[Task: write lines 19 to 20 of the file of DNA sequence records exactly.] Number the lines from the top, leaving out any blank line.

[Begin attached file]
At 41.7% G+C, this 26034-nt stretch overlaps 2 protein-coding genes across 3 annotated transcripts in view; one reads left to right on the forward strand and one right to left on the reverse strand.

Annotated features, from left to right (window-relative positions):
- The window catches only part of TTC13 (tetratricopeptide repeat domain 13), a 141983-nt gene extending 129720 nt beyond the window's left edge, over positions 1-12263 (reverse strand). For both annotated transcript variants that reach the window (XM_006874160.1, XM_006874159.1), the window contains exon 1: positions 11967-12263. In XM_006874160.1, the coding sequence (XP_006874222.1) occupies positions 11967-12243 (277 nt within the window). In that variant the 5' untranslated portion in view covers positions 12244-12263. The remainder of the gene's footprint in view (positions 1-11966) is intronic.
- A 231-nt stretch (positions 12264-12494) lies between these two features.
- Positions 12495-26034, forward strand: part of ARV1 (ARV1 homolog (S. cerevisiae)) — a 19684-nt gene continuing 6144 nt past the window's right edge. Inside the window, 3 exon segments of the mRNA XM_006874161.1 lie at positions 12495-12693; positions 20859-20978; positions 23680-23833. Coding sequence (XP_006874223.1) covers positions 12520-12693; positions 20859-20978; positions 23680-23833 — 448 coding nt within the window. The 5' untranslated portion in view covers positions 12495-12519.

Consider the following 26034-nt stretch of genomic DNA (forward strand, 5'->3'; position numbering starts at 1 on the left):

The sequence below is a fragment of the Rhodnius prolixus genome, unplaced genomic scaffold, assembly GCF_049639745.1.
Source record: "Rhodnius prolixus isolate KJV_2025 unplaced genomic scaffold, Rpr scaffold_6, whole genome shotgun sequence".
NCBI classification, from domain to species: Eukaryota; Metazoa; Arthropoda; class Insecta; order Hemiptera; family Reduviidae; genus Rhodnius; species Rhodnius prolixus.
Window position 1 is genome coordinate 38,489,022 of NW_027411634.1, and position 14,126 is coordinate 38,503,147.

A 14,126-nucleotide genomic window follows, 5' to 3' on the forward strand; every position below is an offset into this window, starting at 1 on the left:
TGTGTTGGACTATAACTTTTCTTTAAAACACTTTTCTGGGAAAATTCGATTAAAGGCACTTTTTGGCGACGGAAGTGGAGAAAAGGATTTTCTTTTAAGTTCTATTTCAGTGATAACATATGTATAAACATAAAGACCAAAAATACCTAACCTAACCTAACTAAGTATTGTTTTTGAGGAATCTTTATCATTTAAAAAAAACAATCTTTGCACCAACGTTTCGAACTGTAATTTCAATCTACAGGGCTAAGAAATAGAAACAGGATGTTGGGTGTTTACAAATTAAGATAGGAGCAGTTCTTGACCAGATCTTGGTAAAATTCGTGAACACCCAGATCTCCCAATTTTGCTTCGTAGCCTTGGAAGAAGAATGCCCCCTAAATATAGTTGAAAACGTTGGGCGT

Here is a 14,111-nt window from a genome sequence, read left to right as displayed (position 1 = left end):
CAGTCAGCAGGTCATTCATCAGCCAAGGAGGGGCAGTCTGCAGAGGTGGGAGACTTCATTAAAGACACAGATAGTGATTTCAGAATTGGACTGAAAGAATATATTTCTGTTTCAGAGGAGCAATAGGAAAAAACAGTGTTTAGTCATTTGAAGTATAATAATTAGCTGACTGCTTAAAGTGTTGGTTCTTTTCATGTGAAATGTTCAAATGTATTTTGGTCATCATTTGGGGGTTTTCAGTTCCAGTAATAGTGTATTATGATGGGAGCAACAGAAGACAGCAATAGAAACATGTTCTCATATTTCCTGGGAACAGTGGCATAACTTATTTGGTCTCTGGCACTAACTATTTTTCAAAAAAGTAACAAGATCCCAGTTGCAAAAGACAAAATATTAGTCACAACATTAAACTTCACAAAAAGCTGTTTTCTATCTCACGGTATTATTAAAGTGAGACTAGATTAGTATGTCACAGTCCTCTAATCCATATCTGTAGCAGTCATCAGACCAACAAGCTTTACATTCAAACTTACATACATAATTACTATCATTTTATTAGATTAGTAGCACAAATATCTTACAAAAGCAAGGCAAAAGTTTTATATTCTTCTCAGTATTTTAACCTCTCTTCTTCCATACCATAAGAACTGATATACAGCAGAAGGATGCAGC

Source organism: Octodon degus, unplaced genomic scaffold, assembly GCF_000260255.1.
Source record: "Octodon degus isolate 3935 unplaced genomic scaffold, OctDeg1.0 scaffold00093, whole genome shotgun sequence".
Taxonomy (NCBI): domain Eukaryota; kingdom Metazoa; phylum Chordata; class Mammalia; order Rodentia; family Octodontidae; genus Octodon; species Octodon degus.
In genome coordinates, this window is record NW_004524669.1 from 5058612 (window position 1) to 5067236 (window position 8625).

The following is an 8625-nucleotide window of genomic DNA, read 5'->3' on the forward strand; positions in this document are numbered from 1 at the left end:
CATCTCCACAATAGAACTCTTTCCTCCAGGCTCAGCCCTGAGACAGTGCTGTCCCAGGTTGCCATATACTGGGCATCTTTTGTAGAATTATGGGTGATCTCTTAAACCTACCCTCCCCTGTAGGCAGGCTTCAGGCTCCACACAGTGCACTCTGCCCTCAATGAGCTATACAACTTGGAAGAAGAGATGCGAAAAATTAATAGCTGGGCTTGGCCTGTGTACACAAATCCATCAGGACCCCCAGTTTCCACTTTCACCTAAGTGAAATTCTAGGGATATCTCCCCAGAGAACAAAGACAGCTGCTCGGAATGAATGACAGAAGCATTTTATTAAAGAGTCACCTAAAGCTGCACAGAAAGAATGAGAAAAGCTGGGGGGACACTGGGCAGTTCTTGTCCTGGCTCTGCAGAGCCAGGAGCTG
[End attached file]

The following is an 8625-nucleotide window of genomic DNA, read 5'->3' on the forward strand; positions in this document are numbered from 1 at the left end:
CATCTCCACAATAGAACTCTTTCCTCCAGGCTCAGCCCTGAGACAGTGCTGTCCCAGGTTGCCATATACTGGGCATCTTTTGTAGAATTATGGGTGATCTCTTAAACCTACCCTCCCCTGTAGGCAGGCTTCAGGCTCCACACAGTGCACTCTGCCCTCAATGAGCTATACAACTTGGAAGAAGAGATGCGAAAAATTAATAGCTGGGCTTGGCCTGTGTACACAAATCCATCAGGACCCCCAGTTTCCACTTTCACCTAAGTGAAATTCTAGGGATATCTCCCCAGAGAACAAAGACAGCTGCTCGGAATGAATGACAGAAGCATTTTATTAAAGAGTCACCTAAAGCTGCACAGAAAGAATGAGAAAAGCTGGGGGGACACTGGGCAGTTCTTGTCCTGGCTCTGCAGAGCCAGGAGCTG